Kentucky state representative Charles Booker tells the improbable story of his journey from one of the poorest neighborhoods in the country to a political career forging new alliances among forgotten communities across the New South and beyond.
Charles Booker grew up in the largely segregated West End of Louisville, in one of the poorest neighborhood in Kentucky. Faith was everything in his large and loving family, but material comforts were scarce. Heat and water were often shut off, and his mother often went hungry so her son could eat. Even after he graduated from law school, Booker rationed the insulin he took for his diabetes. Determined to build a world in which poverty and racism would not plague future generations, he charted his own course into Kentucky politics, a world dominated by Mitch McConnell's formidable Republican establishment.
In this stirring account, Booker unfolds his journey from the heart of Louisville to the deepest reaches of Kentucky’s rural landscapes, reflecting the journey America itself must make on the way to a progressive future. Robbed of multiple family members by gun violence, Booker keenly understood the disturbing power of a broken system that minimizes Black lives. Yet it wasn’t until his unlikely appointment to the Department of Fish and Wildlife—as someone who had never hunted a day in his life—that he understood the transformative power of the issues that bound his family with those in rural Appalachia. This connection was the heart of the bipartisan alliances he formed as the youngest Black state legislator in Kentucky. He soon realized that people in the valleys of coal country had a lot in common with his community in Louisville. Inspired by their stories, Booker ran a landmark primary campaign against establishment-backed moderate Amy McGrath, a campaign where unprecedented voter suppression was met with unprecedented voter turnout. That remarkable grassroots effort garnered nationwide attention and proved that progressive policies can take root in conservative strongholds—and launched Booker's people-centered organization committed to a new Southern strategy, Hood to the Holler. Booker's message of unity galvanized voters of all stripes, revealing common goals in seemingly disparate communities.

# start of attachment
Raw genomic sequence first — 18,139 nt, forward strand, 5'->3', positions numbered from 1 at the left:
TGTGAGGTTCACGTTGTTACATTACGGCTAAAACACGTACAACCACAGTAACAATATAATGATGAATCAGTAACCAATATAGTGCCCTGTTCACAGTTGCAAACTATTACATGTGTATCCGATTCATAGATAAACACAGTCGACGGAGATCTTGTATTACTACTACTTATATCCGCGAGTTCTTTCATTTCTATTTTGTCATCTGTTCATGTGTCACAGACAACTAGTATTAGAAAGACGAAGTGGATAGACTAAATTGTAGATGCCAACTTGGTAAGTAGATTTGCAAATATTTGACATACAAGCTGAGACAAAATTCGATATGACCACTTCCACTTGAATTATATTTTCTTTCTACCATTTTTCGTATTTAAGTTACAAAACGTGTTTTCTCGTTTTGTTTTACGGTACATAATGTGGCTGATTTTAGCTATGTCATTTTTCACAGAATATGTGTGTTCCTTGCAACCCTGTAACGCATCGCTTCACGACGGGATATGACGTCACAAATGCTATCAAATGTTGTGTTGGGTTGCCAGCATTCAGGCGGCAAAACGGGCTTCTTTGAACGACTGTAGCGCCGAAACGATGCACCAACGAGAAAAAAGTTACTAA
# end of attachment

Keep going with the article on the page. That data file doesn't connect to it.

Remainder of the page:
From the Hood to the Holler is both a moving success story and an urgent political intervention—a much-needed blueprint for how equity and racial justice might transcend partisan divisions in Kentucky, throughout the South, and across America.